PULLMAN — The college basketball season is nearing the midway point, and several questions remain unanswered about Washington State’s skill level, depth and ability to succeed in the Pac-12 Conference.
In matters of the heart, however, no one seemed to be questioning the Cougars after they rallied from 9-0 and 21-4 deficits to surge past Washington down the stretch before bowing, 68-63. Saturday night’s game was the Pac-12 opener for both teams.
“They scrapped and battled. … They didn’t quit, that was for sure,” WSU coach Ken Bone said.
“We’re resilient, and we knew it would be a close game at the end,” Cougars star Brock Motum said. “We can compete with anybody on our home court.”
The Cougars might have stretched their winning streak to five games if not for the horrific start. The Cougars missed all seven of their shots in the first five minutes.
“We just didn’t look very in sync,” Bone said.
“Just uncharacteristically missed shots,” Motum said.
The Cougars’ rally was fueled in part by reserve guard Will DiIorio, a former walk-on from Bainbridge High School.
Five weeks after the junior sank the first 3-pointer of his college career — on just his second attempt — DiIorio drained 3 of 4 treys against Washington. He scored a career-best nine points and tied his career high of 25 minutes played.
“That was great to see, because Will has developed over the last couple years to become a decent shooter,” Bone said.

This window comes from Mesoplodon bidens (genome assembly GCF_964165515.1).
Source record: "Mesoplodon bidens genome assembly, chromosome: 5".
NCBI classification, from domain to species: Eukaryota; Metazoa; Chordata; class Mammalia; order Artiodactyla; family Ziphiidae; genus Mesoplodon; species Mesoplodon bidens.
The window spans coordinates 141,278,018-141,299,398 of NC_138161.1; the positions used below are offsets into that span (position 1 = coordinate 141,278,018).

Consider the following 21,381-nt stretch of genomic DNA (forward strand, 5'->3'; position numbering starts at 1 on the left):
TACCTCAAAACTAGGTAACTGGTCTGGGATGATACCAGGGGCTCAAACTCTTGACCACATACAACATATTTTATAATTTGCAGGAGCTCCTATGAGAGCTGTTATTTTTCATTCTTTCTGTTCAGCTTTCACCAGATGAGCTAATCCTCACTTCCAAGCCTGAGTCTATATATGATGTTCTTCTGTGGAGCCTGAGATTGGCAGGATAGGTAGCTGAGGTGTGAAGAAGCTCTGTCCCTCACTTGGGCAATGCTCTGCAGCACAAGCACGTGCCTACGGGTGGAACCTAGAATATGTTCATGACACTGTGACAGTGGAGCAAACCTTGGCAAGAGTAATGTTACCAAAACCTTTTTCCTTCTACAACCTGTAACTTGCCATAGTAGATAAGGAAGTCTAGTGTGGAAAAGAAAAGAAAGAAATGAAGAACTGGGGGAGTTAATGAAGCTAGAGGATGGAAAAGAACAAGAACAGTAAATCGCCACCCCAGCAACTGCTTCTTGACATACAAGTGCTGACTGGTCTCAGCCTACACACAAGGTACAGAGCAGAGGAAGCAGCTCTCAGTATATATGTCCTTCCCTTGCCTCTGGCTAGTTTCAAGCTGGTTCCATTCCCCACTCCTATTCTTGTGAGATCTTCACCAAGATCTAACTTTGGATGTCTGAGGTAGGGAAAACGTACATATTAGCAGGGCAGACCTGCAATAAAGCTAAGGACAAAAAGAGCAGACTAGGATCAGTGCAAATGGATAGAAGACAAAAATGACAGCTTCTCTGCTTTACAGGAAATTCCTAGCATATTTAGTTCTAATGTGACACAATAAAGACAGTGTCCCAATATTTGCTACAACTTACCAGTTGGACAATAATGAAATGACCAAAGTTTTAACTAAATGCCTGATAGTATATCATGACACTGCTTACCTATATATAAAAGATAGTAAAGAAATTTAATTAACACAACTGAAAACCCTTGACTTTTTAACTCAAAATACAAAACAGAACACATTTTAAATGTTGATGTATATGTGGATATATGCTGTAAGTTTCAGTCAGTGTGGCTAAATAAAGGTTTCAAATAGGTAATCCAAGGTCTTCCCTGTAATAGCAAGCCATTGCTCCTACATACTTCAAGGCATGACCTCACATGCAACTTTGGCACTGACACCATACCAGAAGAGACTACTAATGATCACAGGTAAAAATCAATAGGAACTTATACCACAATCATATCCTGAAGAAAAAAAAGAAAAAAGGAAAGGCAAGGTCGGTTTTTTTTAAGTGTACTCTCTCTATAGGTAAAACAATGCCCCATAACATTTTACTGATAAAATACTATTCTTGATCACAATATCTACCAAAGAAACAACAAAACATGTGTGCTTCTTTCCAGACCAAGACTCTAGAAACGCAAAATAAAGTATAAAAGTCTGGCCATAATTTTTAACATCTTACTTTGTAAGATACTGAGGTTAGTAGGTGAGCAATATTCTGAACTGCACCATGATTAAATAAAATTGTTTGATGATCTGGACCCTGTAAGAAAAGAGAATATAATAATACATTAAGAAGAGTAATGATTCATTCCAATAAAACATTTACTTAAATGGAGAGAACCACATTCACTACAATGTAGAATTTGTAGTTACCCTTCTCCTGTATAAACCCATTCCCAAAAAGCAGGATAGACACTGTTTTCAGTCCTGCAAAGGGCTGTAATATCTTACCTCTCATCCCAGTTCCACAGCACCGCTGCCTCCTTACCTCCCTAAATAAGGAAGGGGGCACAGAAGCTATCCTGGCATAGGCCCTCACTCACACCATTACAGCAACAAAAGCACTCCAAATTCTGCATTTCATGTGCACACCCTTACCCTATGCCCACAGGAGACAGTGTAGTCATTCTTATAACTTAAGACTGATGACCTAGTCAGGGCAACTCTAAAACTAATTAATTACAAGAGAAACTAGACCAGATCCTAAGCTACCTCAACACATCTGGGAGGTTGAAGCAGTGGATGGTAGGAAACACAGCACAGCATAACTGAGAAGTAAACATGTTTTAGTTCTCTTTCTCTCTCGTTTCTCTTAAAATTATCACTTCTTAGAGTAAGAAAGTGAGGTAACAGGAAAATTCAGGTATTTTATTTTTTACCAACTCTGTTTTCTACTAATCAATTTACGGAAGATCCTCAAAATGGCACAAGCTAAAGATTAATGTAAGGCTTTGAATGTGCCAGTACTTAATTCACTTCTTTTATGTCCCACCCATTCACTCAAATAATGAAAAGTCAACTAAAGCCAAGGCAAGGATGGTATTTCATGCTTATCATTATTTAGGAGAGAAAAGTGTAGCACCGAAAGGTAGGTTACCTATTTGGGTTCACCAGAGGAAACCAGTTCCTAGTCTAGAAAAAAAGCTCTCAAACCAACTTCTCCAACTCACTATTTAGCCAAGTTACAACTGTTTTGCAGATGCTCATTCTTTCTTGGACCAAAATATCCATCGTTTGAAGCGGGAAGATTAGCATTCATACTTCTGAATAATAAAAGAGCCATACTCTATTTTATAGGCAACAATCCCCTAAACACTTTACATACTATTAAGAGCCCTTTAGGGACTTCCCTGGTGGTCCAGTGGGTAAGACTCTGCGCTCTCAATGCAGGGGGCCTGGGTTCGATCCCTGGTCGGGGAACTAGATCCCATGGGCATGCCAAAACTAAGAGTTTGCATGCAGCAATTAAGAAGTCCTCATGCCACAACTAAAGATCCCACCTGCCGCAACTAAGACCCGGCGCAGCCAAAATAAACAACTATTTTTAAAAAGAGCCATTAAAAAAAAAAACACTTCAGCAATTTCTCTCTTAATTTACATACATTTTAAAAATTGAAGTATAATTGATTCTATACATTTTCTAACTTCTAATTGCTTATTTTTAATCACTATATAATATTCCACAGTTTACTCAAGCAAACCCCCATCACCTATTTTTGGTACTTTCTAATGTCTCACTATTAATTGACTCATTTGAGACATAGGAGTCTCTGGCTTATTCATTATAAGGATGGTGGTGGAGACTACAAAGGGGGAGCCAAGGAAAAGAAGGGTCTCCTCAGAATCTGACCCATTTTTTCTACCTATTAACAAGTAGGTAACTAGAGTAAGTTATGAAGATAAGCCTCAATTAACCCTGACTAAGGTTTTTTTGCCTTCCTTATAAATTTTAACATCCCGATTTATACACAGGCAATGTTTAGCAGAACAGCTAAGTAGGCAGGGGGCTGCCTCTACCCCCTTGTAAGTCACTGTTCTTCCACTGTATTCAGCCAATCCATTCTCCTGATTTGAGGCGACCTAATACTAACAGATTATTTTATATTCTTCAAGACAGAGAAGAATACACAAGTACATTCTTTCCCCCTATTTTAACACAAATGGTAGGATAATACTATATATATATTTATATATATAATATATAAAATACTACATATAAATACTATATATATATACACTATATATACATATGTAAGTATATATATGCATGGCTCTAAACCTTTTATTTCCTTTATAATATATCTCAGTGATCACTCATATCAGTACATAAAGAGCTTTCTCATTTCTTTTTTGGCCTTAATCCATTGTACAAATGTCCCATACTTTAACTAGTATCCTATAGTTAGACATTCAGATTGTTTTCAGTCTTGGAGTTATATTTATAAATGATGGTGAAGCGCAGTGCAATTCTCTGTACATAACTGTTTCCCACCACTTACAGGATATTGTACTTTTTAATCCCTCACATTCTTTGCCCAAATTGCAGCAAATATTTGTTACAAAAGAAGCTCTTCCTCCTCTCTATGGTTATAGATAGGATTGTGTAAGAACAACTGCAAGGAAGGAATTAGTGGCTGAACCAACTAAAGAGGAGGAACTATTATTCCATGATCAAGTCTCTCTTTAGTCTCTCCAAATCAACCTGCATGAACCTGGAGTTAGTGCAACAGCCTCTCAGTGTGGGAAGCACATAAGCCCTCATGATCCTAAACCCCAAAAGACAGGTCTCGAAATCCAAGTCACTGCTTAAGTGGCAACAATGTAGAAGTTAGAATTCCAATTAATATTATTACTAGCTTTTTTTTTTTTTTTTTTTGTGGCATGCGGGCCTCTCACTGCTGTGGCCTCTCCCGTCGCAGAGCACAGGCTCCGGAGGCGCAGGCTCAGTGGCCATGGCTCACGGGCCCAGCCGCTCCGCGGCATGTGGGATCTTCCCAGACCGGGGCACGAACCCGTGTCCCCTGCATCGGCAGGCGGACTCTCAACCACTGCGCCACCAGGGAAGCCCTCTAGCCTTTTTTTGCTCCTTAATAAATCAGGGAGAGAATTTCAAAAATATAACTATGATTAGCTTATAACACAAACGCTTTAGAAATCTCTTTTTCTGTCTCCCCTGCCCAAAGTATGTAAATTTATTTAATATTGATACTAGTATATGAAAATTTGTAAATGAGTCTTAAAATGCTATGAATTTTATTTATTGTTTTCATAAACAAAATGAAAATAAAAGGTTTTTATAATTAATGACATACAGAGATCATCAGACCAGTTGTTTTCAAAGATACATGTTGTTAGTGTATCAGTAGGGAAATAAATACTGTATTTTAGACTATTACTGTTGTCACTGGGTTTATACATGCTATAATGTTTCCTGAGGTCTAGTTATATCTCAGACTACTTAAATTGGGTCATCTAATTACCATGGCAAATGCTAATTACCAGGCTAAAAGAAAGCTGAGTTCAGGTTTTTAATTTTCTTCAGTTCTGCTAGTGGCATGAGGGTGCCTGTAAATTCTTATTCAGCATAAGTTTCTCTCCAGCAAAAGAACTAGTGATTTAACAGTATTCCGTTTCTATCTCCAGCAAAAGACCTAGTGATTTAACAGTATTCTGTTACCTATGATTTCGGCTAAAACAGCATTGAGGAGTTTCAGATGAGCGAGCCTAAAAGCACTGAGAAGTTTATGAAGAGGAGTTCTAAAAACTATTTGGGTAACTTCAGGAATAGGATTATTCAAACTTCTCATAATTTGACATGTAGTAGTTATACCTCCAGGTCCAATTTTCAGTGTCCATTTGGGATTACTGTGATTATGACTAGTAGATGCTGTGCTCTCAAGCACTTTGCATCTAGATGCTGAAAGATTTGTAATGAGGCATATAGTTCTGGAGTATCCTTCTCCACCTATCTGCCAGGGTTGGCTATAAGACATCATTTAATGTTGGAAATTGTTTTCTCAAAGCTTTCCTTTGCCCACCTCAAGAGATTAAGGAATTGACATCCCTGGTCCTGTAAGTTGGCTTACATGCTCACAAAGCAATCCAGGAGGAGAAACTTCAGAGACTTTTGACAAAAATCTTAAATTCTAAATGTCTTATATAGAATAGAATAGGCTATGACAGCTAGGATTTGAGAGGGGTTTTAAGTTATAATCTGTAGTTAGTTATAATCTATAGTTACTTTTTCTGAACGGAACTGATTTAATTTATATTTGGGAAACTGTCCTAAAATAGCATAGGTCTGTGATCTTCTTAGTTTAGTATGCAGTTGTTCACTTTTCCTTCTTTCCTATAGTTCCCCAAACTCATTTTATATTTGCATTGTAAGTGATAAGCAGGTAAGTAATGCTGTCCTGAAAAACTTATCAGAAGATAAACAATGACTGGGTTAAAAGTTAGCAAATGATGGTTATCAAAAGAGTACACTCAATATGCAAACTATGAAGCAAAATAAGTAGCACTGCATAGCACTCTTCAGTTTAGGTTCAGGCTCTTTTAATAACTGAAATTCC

“The way he was being guarded, he had the open shot, so it was good to see him have the confidence to go ahead and shoot it.
“He’s a very unselfish kid. He understands he’s not one of the better 3-point shooters on the team, so he doesn’t look for it very often.”
DaVonte Lacy, who was leading WSU’s busiest 3-point shooters at 41.3 percent, missed all six of his trey attempts Saturday. His sixth attempt, which would have tied the game at 66, came with approximately 10 seconds left. The former Curtis High standout shot from about 23 feet over Bellarmine Prep graduate Abdul Gaddy.
“That was the play: DaVonte, if he had an open shot, he was going to shoot it,” Motum said.
“He had a decent look, and he’s very good at shooting that,” Bone said. “I like the fact that he was confident enough to step up and shoot it.”
Motum, WSU’s leading scorer at 19.4 points per game, overcame a rough start to score 15 points. Motum said he had no problem with Lacy taking the potential game-tying shot.
“He had an open shot, and he shot it,” Motum said. “I have all the faith in the world.”
Motum said he was uncertain if nerves played a part in his team’s ugly start. The Huskies turned in an uneven performance, but their athleticism, skill and size are significantly better than that of most of Washington State’s non-conference opponents.
ESPN’s InsideRPI.com rated Washington State’s schedule 289th out of 347 NCAA Division I teams coming into Saturday’s games. The Huskies, who have the same 9-5 record as WSU, had the 24th-rated schedule and were ranked 85th — 99 spots ahead of WSU.